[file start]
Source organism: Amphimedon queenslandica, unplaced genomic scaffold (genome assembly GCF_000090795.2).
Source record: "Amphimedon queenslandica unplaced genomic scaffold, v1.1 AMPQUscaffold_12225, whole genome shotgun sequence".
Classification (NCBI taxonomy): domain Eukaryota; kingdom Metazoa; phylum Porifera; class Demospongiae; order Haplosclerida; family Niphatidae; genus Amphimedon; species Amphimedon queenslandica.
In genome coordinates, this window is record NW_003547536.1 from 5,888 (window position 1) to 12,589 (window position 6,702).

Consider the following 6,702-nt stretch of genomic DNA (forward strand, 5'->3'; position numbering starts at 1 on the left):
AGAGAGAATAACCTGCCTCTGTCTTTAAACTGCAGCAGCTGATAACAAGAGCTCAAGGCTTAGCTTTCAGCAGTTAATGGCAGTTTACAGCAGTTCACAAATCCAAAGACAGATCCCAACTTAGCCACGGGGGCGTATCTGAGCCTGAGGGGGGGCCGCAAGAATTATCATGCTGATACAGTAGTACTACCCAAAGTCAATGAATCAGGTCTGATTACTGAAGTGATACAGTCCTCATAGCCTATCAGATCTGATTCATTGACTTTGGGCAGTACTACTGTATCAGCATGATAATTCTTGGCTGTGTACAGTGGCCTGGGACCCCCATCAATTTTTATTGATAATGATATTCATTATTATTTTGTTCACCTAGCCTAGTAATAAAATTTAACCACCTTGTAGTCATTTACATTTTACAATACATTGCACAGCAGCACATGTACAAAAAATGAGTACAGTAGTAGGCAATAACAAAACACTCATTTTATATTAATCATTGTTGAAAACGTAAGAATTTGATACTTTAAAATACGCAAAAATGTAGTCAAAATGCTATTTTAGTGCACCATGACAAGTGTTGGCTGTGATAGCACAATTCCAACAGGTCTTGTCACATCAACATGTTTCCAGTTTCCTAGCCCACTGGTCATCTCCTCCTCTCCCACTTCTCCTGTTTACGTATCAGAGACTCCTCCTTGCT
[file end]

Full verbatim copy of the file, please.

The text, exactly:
Source organism: Amphimedon queenslandica, unplaced genomic scaffold (genome assembly GCF_000090795.2).
Source record: "Amphimedon queenslandica unplaced genomic scaffold, v1.1 AMPQUscaffold_12225, whole genome shotgun sequence".
Classification (NCBI taxonomy): domain Eukaryota; kingdom Metazoa; phylum Porifera; class Demospongiae; order Haplosclerida; family Niphatidae; genus Amphimedon; species Amphimedon queenslandica.
In genome coordinates, this window is record NW_003547536.1 from 5,888 (window position 1) to 12,589 (window position 6,702).

Consider the following 6,702-nt stretch of genomic DNA (forward strand, 5'->3'; position numbering starts at 1 on the left):
AGAGAGAATAACCTGCCTCTGTCTTTAAACTGCAGCAGCTGATAACAAGAGCTCAAGGCTTAGCTTTCAGCAGTTAATGGCAGTTTACAGCAGTTCACAAATCCAAAGACAGATCCCAACTTAGCCACGGGGGCGTATCTGAGCCTGAGGGGGGGCCGCAAGAATTATCATGCTGATACAGTAGTACTACCCAAAGTCAATGAATCAGGTCTGATTACTGAAGTGATACAGTCCTCATAGCCTATCAGATCTGATTCATTGACTTTGGGCAGTACTACTGTATCAGCATGATAATTCTTGGCTGTGTACAGTGGCCTGGGACCCCCATCAATTTTTATTGATAATGATATTCATTATTATTTTGTTCACCTAGCCTAGTAATAAAATTTAACCACCTTGTAGTCATTTACATTTTACAATACATTGCACAGCAGCACATGTACAAAAAATGAGTACAGTAGTAGGCAATAACAAAACACTCATTTTATATTAATCATTGTTGAAAACGTAAGAATTTGATACTTTAAAATACGCAAAAATGTAGTCAAAATGCTATTTTAGTGCACCATGACAAGTGTTGGCTGTGATAGCACAATTCCAACAGGTCTTGTCACATCAACATGTTTCCAGTTTCCTAGCCCACTGGTCATCTCCTCCTCTCCCACTTCTCCTGTTTACGTATCAGAGACTCCTCCTTGCT